Tips for Craft multilingual websites

I live and work in Belgium, a country with three official languages. Multilingual websites are quite a common sight around here. Here is what I learned along the way after building a few of those using Craft as a CMS.

As I already said elsewhere, Craft’s multilingual support is second to none and having localisation built into the core is just great. That being said, there are a few gotchas, tips and tricks I’d like to document for myself and share with you.

Setting Craft up

Pixel&Tonic did a great job of describing the basic steps involved in setting up a multilingual or localised website using Craft. If you haven’t read that guide yet, please do and come back afterwards.

A few config helpers

I personally like to add a few variables to my general.php config file when I am done with the basic multilingual setup.

Since I am usually sharing files between locales (css, images), I like to add a rootUrl variable that I can use in my template with {{ craft.config.rootUrl }}. I could also count on the baseUrl environmentVariable that I use for asset sources and write {{ craft.config.environmentVariables['baseUrl'] }} but that’s a lot longer to type.

I also like to have a currentLgg array with just the language codes in general.php. I use those for my lang attributes in my <html> tag for example.

The locales used by Craft and the language codes the W3C wants you to use are different. Among other things, the W3C wants you to use hyphens and not underscores. Adding a custom variable to your general.php file is an easy way to map your locales to those codes. Personally, I usually map my locales to two letter codes: “en_us” is mapped to “en”, “fr_be” is mapped to “fr”, etc.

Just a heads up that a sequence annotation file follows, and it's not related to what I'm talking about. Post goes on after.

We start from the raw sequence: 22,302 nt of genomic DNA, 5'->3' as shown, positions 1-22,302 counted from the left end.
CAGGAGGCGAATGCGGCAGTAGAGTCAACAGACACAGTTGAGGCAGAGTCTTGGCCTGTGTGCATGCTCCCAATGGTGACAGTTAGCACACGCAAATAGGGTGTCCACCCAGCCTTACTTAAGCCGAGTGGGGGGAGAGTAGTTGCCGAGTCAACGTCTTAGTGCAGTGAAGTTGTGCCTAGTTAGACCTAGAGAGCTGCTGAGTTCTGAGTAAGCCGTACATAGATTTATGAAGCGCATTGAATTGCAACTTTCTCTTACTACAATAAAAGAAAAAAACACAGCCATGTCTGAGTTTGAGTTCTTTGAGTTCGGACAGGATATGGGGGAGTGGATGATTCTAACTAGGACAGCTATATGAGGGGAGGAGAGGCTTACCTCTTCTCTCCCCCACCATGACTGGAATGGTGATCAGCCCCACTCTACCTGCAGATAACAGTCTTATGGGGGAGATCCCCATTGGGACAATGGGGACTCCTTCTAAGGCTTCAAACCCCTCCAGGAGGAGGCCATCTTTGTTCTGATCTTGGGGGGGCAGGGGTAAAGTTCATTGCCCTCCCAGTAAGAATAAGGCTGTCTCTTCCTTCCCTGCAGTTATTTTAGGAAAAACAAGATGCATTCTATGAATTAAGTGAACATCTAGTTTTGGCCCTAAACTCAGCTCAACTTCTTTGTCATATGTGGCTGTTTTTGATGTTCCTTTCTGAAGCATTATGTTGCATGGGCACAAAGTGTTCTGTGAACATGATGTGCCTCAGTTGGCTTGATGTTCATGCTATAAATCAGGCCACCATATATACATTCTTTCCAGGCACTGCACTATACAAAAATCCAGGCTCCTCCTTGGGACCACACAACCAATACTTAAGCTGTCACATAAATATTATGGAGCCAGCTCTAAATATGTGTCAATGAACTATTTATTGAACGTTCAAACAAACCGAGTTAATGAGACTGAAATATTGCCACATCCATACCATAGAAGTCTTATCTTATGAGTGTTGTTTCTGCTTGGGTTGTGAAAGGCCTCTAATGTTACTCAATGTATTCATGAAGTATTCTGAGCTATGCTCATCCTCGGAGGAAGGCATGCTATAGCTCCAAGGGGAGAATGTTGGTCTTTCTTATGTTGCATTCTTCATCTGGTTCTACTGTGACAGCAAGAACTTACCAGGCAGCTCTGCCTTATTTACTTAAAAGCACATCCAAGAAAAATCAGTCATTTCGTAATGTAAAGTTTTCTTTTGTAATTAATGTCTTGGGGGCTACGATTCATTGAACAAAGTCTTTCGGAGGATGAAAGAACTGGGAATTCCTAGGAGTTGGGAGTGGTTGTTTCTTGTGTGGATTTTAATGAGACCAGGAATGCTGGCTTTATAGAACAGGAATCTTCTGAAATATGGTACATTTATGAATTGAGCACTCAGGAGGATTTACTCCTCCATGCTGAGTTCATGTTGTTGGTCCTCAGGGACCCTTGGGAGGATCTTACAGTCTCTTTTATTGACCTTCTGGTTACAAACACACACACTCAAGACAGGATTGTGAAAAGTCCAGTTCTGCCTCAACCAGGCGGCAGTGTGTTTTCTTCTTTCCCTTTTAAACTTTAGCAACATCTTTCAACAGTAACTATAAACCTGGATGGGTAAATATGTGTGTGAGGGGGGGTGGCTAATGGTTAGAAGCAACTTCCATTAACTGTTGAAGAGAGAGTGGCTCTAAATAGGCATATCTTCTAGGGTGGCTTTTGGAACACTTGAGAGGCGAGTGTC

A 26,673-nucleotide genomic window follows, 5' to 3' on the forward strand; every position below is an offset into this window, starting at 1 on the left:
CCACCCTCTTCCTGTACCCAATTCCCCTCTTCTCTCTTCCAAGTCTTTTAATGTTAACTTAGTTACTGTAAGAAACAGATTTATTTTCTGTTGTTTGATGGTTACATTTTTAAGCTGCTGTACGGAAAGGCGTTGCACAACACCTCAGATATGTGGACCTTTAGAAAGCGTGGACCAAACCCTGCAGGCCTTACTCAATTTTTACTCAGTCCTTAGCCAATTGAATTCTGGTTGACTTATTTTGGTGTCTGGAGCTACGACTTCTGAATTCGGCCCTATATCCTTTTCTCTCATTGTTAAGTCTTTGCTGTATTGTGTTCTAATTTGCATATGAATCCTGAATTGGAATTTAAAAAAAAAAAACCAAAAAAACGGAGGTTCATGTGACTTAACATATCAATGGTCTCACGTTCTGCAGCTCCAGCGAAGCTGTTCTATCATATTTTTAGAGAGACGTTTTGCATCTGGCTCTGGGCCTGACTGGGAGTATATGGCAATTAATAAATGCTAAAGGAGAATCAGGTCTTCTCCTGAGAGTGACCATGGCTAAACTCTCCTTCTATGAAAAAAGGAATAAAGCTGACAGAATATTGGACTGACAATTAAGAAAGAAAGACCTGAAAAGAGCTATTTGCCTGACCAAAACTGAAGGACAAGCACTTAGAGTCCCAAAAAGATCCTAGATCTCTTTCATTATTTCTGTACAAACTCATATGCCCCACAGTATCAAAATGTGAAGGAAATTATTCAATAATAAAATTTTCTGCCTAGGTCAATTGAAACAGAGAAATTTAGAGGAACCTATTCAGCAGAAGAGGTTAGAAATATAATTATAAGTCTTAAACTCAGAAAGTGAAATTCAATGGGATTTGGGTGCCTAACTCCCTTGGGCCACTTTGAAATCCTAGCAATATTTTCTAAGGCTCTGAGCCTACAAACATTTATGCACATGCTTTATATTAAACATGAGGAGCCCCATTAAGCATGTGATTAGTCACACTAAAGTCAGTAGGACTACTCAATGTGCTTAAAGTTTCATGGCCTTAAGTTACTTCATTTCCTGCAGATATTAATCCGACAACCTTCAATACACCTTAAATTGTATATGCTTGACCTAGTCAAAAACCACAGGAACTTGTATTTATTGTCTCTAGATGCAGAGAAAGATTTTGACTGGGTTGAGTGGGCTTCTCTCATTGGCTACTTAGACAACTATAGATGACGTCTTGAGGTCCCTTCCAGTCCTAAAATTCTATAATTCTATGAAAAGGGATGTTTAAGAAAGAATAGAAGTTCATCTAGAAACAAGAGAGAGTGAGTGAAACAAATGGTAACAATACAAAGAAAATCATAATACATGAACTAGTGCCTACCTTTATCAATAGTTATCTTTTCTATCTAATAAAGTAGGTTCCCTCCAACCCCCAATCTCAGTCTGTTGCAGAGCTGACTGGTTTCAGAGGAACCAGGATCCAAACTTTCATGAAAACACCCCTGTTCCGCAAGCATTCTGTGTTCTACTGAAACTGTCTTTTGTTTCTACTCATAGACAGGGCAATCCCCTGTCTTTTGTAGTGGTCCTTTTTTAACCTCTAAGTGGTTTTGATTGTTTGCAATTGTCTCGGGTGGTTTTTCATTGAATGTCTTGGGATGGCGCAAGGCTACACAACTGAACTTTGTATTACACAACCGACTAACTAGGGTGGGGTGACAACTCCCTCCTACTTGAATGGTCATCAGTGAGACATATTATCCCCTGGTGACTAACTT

You can then use those variables in your templates like this <html lang="{{ craft.config.currentLgg[craft.locale] }}">

Here is an example of a general.php config file with three locales:

return array(

  '*' => array(
    'omitScriptNameInUrls' => true,
    'cpTrigger' => 'admin'
  ),

  // dev
  '.dev' => array(
    'devMode' => true,
    'siteUrl' => array(
        'fr_be' => 'http://mywebsite.dev/',
        'en'    => 'http://mywebsite.dev/en/',
        'nl'    => 'http://mywebsite.dev/nl/'
    ),
    'rootUrl' => 'http://mywebsite.dev/',
    'currentLgg' => array(
        'fr_be' => 'fr',
        'en'    => 'en',
        'nl'    => 'nl'
    ),
    'environmentVariables' => array(
        'baseUrl'       => 'http://mywebsite.dev/',
        'basePath'      => '/path/to/public/'
    )
  ),

  // production
  '.com' => array(
    'siteUrl' => array(
        'fr_be' => 'http://mywebsite.com/',
        'en'    => 'http://mywebsite.com/en/',
        'nl'    => 'http://mywebsite.com/nl/'
    ),
    'currentLgg' => array(
        'fr_be' => 'fr',
        'en'    => 'en',
        'nl'    => 'nl'
    ),
    'rootUrl' => 'http://mywebsite.com/',
    'environmentVariables' => array(
        'baseUrl'       => 'http://mywebsite.com/',
        'basePath'      => '/path/to/public/'
    )
  )
);

Twig macros are awesome

There are a few things in multilingual websites where the awesomeness called Twig macros can help a great deal. Dates are a prime example. Craft and Yii already do a great job of localising days and month names, but you might also need a different format depending on your current locale.

For the english version, a date might be “April 1, 2015” where in french it would need to be “1 avril 2015”. The order is different and there is a coma in English that’s not there in the French version.